This is Part 1 of a series of three posts I’ll be writing about The Network of Ensemble Theater’s organizational experimentation as a part of EmcArts’ Innovation Lab for Arts Development Agencies.
Part 1: CONCEPTION
Hello EMC Arts Community! My name is Sherrine, and I am the Communications and Administration Associate for The Network of Ensemble Theaters (NET). NET is one of the cohort of organizations participating in Round 2 of the EmcArts’ Innovation Lab for Arts Development Agencies. NET is made up of a small (4!), passionate staff, an impressive and vibrant board of directors, and a mighty community of members dedicated to the values of co-creation, in theater and beyond. We are so excited to have the opportunity in the lab to get to tackle a complex challenge of our organization.
Here is a very, very brief overview of the challenge NET put forth to EmcArts:
The Network of Ensemble Theaters (NET) represents a sector of the field that is known for research, innovation, and adaptability. Yet as an organization, we find ourselves lagging behind; we’re holding on to definitions of “ensemble” that may no longer accurately reflect the types of work created by our members, and we continue to use an outdated business model, one more reflective of 20th-century thinking than present day reality. These challenges are interconnected and, when combined, are especially complex in nature.
The beauty of the EmcArts Innovation Lab is that it offers you the opportunity to work on your challenge by designing a couple of experiments. So, you go away on a retreat to the Airlie Center in Virginia with a group of about 10 organizational stakeholders to engage in some deep conversations and thinking about what those experiments might be. For us, our experiments really came into focus on the second to last day of the retreat.
But this kind of work for a membership organization, such as ourselves, reveals another challenge: How do we keep in communication with our members about this process as it unfolds? Further, as we are beginning the process, how do we keep our members connected to the process at the conception phase when we are mostly asking questions and throwing out big concepts that haven’t formed into anything tangible yet? I felt a particular stake in this question not only as the staff person that has Communications in her title but also as a member. The theater company I co-direct is an active member of NET. Wearing that different hat, how would I like to stay connected?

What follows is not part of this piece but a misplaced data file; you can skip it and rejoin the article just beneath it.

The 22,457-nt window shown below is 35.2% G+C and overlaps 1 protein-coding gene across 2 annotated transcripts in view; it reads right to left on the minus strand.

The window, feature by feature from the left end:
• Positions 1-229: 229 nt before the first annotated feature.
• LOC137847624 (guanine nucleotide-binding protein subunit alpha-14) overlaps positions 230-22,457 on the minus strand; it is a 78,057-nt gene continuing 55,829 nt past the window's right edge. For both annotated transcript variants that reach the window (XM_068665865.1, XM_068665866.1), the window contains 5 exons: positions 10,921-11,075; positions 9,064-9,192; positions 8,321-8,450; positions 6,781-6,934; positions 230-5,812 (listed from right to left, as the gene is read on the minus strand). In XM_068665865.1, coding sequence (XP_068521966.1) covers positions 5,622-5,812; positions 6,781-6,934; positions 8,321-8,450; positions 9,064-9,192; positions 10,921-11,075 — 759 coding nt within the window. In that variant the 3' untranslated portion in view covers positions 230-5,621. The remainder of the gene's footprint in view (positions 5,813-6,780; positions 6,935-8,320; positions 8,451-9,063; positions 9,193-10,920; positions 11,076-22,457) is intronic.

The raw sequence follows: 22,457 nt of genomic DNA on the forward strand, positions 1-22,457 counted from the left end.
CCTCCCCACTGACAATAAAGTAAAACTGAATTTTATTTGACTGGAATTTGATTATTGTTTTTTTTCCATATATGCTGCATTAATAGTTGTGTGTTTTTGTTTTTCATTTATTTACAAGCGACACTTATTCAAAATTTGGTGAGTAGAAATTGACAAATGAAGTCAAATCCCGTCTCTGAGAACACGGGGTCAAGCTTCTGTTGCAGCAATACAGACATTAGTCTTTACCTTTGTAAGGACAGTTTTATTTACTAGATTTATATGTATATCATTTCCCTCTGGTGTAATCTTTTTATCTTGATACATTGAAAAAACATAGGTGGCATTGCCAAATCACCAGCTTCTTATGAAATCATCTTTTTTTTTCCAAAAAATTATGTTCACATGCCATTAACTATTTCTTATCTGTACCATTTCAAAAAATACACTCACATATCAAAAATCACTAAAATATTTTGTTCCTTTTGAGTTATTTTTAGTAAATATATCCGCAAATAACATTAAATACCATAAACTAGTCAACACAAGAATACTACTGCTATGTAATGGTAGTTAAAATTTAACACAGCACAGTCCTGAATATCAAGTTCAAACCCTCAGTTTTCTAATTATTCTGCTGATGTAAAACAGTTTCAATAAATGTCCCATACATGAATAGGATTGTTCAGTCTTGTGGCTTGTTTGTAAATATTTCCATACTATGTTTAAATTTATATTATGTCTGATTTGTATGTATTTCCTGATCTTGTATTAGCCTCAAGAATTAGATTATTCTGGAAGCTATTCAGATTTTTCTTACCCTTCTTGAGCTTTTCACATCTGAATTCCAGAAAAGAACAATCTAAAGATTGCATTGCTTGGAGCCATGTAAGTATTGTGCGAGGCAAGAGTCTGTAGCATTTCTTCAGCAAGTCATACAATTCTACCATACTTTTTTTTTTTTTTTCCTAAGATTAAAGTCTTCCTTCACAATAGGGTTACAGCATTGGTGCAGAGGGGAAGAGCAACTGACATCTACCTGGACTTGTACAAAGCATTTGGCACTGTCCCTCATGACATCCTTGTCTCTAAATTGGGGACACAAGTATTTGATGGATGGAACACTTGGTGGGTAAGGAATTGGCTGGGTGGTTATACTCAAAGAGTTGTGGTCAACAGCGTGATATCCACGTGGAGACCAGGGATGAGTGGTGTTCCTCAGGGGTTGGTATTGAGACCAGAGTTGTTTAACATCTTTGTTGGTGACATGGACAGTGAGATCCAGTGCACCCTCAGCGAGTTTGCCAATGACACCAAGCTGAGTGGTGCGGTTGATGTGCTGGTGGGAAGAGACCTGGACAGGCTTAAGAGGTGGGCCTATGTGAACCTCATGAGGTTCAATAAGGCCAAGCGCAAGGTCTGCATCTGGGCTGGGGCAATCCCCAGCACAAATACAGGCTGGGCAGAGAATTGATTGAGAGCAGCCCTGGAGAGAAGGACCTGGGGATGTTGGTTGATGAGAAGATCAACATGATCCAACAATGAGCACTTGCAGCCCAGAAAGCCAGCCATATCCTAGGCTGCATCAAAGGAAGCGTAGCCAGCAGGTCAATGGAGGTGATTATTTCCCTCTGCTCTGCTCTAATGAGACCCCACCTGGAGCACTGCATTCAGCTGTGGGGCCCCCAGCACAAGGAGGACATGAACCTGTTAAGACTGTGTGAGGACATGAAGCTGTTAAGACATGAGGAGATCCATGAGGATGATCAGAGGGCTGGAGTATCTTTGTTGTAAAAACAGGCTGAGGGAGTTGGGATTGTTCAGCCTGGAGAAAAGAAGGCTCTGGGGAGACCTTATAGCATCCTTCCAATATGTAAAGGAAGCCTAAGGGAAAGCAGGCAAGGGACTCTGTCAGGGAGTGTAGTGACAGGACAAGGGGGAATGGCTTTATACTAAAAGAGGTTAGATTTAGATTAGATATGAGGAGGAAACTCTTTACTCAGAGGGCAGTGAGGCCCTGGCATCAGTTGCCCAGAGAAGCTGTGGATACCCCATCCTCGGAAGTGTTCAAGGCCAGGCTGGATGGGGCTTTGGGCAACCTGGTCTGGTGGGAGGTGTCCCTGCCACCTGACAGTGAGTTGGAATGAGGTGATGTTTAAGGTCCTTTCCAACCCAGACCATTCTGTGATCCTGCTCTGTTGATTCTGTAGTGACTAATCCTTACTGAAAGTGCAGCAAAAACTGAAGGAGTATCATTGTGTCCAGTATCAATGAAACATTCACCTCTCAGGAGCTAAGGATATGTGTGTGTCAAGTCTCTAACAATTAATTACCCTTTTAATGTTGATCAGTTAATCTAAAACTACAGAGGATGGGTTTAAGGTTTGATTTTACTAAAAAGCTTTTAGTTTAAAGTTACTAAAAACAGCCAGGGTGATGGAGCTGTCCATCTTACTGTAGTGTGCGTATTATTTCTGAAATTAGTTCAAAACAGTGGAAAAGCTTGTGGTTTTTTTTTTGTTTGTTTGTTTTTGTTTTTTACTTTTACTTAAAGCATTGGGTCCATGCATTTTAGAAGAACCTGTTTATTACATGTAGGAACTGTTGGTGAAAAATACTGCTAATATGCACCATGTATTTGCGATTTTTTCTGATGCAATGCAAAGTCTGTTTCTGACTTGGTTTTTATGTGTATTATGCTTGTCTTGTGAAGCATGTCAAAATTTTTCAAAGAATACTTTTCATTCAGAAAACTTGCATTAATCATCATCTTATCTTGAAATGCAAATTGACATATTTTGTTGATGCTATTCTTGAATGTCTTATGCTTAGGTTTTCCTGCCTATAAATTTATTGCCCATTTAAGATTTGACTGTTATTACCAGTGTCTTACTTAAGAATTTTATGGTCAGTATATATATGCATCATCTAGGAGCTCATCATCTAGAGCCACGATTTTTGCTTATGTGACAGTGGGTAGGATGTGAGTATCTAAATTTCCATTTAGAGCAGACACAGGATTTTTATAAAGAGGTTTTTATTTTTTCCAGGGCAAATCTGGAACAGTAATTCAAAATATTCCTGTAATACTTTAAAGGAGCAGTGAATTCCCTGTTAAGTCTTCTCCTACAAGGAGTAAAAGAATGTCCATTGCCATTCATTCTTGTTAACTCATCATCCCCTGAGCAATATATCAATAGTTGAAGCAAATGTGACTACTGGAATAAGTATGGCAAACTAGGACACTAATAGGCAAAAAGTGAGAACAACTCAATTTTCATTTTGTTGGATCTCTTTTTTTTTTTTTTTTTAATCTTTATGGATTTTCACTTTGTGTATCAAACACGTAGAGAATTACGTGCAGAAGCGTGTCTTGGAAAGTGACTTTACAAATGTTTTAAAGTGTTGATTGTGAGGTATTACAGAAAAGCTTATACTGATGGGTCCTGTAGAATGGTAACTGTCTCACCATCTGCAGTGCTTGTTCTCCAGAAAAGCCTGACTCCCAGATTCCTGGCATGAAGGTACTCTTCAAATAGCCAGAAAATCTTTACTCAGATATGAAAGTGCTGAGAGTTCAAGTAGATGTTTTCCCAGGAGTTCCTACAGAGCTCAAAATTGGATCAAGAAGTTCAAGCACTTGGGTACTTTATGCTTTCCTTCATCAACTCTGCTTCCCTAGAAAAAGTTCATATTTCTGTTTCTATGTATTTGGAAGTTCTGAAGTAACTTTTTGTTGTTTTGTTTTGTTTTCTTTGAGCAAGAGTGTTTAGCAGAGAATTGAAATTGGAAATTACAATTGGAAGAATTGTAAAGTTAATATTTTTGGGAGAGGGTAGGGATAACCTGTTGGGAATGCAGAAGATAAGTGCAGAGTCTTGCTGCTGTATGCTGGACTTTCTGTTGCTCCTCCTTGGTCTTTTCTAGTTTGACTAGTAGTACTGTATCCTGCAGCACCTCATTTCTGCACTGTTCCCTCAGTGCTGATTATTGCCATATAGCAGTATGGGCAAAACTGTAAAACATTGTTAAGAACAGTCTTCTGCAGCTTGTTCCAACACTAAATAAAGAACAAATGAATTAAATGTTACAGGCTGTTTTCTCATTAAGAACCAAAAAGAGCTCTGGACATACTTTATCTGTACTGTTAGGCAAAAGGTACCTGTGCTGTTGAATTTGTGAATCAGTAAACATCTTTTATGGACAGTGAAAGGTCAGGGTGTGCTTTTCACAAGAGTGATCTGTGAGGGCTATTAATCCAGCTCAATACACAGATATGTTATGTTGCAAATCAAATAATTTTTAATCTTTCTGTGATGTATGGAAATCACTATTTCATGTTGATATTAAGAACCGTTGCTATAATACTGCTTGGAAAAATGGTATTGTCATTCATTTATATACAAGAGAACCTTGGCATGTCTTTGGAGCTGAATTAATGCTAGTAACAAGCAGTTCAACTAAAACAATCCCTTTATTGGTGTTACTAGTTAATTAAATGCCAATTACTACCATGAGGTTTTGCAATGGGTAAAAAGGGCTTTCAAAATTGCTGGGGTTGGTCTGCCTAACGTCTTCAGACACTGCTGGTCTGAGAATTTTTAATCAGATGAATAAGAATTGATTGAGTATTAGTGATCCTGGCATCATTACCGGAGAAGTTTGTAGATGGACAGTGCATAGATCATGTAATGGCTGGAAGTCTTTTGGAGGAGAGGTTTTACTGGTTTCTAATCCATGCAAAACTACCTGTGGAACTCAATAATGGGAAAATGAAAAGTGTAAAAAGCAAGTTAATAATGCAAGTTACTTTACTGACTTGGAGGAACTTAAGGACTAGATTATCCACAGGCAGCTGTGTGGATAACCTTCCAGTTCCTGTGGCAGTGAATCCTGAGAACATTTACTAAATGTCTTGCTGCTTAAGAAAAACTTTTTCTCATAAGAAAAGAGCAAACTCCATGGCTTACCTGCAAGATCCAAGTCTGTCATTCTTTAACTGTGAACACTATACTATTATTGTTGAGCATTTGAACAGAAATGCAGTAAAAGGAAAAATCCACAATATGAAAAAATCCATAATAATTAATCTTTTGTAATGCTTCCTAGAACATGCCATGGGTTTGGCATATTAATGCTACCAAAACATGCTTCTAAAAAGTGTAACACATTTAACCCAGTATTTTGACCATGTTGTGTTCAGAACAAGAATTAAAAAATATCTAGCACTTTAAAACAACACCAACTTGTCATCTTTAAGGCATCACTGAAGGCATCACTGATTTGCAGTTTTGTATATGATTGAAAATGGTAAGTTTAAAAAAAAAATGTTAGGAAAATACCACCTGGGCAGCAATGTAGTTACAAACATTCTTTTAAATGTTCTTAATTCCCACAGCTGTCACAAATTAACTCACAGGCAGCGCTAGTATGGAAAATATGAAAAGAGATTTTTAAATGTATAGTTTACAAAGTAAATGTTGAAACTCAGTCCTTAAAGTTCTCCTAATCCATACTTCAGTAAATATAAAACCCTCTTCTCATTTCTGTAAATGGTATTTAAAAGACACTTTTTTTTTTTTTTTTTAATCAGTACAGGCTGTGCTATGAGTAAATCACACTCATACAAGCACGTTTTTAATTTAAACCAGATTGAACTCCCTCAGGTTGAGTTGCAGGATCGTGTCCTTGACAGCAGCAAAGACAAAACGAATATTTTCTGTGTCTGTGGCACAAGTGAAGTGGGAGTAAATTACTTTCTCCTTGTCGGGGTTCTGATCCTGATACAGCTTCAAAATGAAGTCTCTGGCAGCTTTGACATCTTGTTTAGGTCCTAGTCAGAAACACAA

We decided to take the last couple of minutes at the end of each of our days at Airlie to create short video missives about what we were thinking about, and then we blasted them out on our social media sites.
Now, I will say they didn’t get as many plays as I wanted (or as many likes on Facebook or retweets on Twitter). Yet I still love the intention behind these video messages—to more actively connect with our members about the workings of NET outside of live gatherings. Looking back, I would have built up more context around these videos. However, these videos had other values; they helped us focus our thoughts at the end of each day and offered the opportunity for our members to engage in the conversation if they wanted to. They can also be revisited and act as an archive of our experience and learning. As we get ready to launch our experiments, members may find it useful to go back and hear about where the seeds of the ideas came from. We, as NET staff, can also revisit them to see if the original thinking carries through to the end of our experiments. The lack of engagement when the videos were originally posted was really good information to get and will inform how we think about deeper participatory communication strategies in the future. They may have originally been just a blip on social media, but certainly not for nothing!
Throughout our conversations at Airlie we knew that a communications strategy had to be equally considered alongside all of the experiments. As we prepare to launch our first experiment, we are also planning the biggest social media communication push of our organization to date. So…
Stay tuned for Part 2: NET LAUNCHES EXPERIMENT #1!
And then Part 3: OUR COMMUNITY’S RESPONSE
Share Your Experience
In the comments section below, share your experience with community engagement. How do you communicate with your community when conducting organizational experiments? What strategies or approaches have you tried?